Now research indicates that the chilli peppers may make our lives more interesting as well as also make them longer. “Humans come into the Western hemisphere about 20,000 years ago,” says Paul Bosland from New Mexico State University. “And they come into contact with a plant that gives them pain – it hurts them. Yet five separate times, chilli peppers were domesticated in the Western hemisphere because humans found some usefulness – and I think it was their medicinal use.”

The potential for both health and harm has always been a defining characteristic of chilli peppers, and among scientists, doctors and nutritionists it remains a matter of some dispute which prevails.

A huge study, published this summer in the British Medical Journal, seemed to indicate that a diet filled with spices – including chillies – was beneficial for health.

A team at the Chinese Academy of Medical Sciences tracked the health of nearly half a million participants in China for several years. They found that participants who said they ate spicy food once or twice a week had a mortality rate 10% lower than those who ate spicy food less than once a week. Risk of death reduced still further for hot-heads who ate spicy food six or seven days a week.

Chilli peppers were the most commonly used spice among the sample, and those who ate fresh chilli had a lower risk of death from cancer, coronary heart disease and diabetes.

One of the authors of the study, Lu Qi – who confesses that he is very keen on spicy food – says there are likely to be many reasons for this effect.

“The data encourages people to eat more spicy food to improve health and reduce mortality risk at an early age,” says Qi, a nutritionist at the Harvard TH Chan School of Public Health, though he adds that spicy food may not be beneficial for those with digestive problems or stomach ulcers.

While the health-promoting properties of chillies may not be fully understood, at least we have a good idea where to look to find the source of them. Cut a chilli open and you will see yellow placenta-like fronds that attach the seeds to the inside of the fruit. In most types of chilli, this is the location of the spice’s secret weapon – capsaicin.

It is capsaicin that makes chillies hot. The heat is measured in Scoville heat units, which is the number of times a sample of dissolved dried chilli must be diluted by its own weight in sugar water before it loses its heat. For a green bell pepper this is zero. But habanero peppers have a Scoville value of between 100,000 and 350,000. For pure capsaicin the figure is 16 million.

It is sometimes said that people in hot countries use more chilli because it makes them sweat, which cools them down. But in 1998, researchers at Cornell University pointed out that the greater use of spices in countries such as India, Thailand and China was likely to be linked to their anti-microbial function. By studying recipe books from all over the world, the researchers found that spices including chilli were more likely to be used close to the equator, and were also used more in humid valleys than on high plateaux.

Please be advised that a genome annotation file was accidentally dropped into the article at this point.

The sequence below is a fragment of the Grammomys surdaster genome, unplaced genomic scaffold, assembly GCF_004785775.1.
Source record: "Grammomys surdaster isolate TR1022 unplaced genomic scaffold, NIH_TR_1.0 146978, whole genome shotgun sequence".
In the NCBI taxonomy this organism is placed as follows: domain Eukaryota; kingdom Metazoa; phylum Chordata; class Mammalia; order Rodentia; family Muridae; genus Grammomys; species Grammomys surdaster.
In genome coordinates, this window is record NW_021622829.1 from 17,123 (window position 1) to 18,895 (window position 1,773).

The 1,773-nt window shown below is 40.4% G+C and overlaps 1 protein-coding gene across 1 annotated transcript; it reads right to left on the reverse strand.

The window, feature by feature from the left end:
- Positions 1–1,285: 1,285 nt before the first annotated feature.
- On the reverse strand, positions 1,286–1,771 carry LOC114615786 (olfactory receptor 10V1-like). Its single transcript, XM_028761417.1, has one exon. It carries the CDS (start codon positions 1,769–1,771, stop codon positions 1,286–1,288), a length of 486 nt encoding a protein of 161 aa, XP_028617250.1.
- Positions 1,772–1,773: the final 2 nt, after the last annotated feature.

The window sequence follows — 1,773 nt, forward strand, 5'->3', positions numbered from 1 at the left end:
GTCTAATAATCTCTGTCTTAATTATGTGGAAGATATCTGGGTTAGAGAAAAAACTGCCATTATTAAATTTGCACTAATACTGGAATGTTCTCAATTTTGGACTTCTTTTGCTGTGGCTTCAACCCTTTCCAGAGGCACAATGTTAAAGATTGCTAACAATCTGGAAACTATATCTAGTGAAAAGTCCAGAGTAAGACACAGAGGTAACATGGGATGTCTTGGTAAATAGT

This correlation with climate, and the attendant risk of infectious disease, was greater than the link with the right growing conditions for the spices. In other words, humans in dangerous climates developed a taste for chilli which, as Joshua Tewksbury puts it, “probably saved them a lot of death”.

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Can seaweed really help you lose weight?

Jamie Oliver has credited adding to seaweed to his diet as one reason for his weight loss, but does it actually work?

Jamie Oliver has credited adding to seaweed to his diet as one reason for his weight loss, but does it actually work?

Jamie Oliver has revealed how he shed almost two stone after learning about “simple foods that are nutritious and delicious”.

As well as switching to cutting out white, unprocessed foods and eating more vegetables, he has also added seaweed to his diet.

But can this coastal plant really help you shed those pesky post-summer holiday pounds?

Last year, research from Newcastle University suggested that seaweed could be a key ingredient to losing weight as a compound found in it stops the body from absorbing fat.

Research found that alginate, which is found in sea kelp, can help to suppress the digestion of fat in the gut. The researchers believe that if the alginates can block the fat digesting enzyme, the body will absorb less fat and stop people from becoming obese.

However, the NHS warned that the research did not “draw any definitive conclusions” and that it was “unclear whether any potential effect from from seaweed extract would lead to an improvement in weight-related health issues, such as a reduced risk of diabetes.”